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Turina, Joaquín (1882–1949) By Payne, Alyson

DOI: 10.4324/9781135000356-REM2045-1
Published: 15/10/2018
Retrieved: 22 September 2023, from


Joaquín Turina (b. Seville, 9 December 1882; d. Madrid, 14 January 1949) was a Spanish composer who rose to prominence during Spain’s Edad de Plata (1900–36), also referred to as the Silver Age, a time when Spain’s artistic development increased rapidly. Along with Manuel de Falla, Joaquín Rodrigo, and Conrado del Campo, Turina became of one the leading Spanish composers of his generation.

Turina enjoyed a middle-class upbringing in an artistic household—his father was a well-regarded and well-known Spanish painter. Turina displayed an early aptitude for music, spending extensive time practising an accordion given to him by the family’s servant. Turina later received piano lessons from the composer Enrique Rodríguez. Turina demonstrated a propensity for the piano, and he continued his musical studies with lessons in contrast and harmony to the choirmaster of Seville cathedral, Evaristo García Torres. Turina gave his first public performance on 14 May 1897, playing Thalberg’s Fantasy on Moïse, a piece demanding technical prowess. The performance was a success, and informed Turina’s decision to study music in Madrid with José Tragó (who taught the young Manuel de Falla), where he studied from 1902 to 1905.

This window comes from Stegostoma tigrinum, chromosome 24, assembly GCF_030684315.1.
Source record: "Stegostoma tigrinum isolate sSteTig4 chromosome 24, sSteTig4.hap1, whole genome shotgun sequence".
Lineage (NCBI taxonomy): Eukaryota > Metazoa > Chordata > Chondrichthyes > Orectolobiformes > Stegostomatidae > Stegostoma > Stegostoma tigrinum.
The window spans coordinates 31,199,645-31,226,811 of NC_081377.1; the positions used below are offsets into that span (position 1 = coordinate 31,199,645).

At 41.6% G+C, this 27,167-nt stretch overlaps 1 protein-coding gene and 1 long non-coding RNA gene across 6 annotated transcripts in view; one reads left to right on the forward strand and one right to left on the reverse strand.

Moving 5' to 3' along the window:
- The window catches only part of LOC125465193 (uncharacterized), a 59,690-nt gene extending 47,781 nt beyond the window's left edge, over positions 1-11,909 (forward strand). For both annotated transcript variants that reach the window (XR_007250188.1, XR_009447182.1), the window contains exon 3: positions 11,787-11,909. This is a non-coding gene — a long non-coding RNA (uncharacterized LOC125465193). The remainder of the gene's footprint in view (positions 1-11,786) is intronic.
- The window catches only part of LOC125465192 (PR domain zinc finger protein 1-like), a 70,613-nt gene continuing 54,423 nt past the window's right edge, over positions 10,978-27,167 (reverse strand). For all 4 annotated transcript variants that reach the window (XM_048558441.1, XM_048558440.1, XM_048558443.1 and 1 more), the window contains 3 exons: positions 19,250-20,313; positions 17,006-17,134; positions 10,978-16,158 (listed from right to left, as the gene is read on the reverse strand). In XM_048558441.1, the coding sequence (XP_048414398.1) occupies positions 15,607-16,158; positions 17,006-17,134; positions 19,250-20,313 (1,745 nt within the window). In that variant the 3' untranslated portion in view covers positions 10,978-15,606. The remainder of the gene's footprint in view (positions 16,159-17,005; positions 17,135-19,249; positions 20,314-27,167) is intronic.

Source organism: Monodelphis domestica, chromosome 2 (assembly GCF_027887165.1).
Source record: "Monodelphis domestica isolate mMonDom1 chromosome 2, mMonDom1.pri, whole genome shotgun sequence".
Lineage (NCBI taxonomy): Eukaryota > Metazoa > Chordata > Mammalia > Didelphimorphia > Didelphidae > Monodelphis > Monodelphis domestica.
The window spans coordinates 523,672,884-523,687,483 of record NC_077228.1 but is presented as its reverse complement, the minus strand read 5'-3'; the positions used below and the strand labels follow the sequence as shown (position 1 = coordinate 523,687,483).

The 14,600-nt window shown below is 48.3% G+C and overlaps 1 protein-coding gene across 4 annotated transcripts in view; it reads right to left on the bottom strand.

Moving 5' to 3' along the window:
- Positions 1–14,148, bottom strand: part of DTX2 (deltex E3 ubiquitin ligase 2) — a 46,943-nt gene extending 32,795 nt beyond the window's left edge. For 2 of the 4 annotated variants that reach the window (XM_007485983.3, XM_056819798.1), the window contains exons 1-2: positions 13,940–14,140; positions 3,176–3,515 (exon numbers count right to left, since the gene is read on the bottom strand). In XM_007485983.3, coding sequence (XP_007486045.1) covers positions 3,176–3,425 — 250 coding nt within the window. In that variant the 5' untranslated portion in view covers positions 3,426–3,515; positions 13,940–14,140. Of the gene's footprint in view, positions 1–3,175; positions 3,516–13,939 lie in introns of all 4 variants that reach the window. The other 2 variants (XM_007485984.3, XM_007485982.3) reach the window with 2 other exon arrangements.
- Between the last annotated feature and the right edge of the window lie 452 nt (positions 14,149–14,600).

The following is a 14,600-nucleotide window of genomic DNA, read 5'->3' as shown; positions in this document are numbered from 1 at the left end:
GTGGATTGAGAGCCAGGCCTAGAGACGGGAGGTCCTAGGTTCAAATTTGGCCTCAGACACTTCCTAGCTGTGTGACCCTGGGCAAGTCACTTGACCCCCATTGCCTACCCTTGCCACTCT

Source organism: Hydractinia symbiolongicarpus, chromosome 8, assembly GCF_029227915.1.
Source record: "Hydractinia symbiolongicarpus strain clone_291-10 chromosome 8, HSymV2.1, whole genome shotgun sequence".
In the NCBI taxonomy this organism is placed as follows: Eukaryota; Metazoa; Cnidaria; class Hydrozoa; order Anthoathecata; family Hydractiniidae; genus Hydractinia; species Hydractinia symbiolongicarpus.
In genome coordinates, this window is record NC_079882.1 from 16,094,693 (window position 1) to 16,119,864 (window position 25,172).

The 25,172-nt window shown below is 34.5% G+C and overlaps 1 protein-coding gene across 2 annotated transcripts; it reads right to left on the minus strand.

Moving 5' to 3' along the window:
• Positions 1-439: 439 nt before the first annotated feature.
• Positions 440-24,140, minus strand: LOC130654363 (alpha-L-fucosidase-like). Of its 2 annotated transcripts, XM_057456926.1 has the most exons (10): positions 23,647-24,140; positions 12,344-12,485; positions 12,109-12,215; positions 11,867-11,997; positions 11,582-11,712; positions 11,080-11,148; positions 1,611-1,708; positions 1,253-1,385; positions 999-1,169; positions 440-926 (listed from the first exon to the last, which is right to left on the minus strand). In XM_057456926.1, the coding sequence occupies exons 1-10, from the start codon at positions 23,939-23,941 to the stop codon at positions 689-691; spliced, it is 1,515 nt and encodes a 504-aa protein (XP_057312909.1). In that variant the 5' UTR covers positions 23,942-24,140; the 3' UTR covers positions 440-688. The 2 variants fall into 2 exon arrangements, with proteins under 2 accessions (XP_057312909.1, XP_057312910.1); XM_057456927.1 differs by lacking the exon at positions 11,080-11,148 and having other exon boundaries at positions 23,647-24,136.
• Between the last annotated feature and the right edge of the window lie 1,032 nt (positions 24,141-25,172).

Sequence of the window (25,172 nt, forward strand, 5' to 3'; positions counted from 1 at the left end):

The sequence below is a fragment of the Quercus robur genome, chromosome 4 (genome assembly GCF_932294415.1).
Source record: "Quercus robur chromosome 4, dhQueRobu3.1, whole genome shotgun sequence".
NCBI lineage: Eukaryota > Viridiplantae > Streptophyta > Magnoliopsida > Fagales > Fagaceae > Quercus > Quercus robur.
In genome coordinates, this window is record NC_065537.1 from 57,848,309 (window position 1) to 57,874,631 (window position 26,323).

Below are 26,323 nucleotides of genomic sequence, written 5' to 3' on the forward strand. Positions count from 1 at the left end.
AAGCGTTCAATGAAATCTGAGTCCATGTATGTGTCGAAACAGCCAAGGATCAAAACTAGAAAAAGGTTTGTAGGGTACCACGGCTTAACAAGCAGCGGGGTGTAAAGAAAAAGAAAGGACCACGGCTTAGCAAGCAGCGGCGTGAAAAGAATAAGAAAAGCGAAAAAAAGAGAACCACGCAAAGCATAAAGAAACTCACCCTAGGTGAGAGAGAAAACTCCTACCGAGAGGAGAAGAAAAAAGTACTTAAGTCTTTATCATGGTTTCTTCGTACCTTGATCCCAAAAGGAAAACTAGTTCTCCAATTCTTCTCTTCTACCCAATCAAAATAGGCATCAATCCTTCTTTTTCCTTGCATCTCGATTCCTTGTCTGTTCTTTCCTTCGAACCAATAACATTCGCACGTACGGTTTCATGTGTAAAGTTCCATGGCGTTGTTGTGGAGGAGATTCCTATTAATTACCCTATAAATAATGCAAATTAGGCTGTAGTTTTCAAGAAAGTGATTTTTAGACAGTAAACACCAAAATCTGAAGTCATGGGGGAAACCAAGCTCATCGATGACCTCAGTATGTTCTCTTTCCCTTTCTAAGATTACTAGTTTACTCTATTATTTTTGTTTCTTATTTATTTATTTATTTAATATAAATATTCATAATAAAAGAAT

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Citing this article:

Payne, Alyson. "Turina, Joaquín (1882–1949)." The Routledge Encyclopedia of Modernism. : Taylor and Francis, 2016. Date Accessed 22 Sep. 2023 doi:10.4324/9781135000356-REM2045-1

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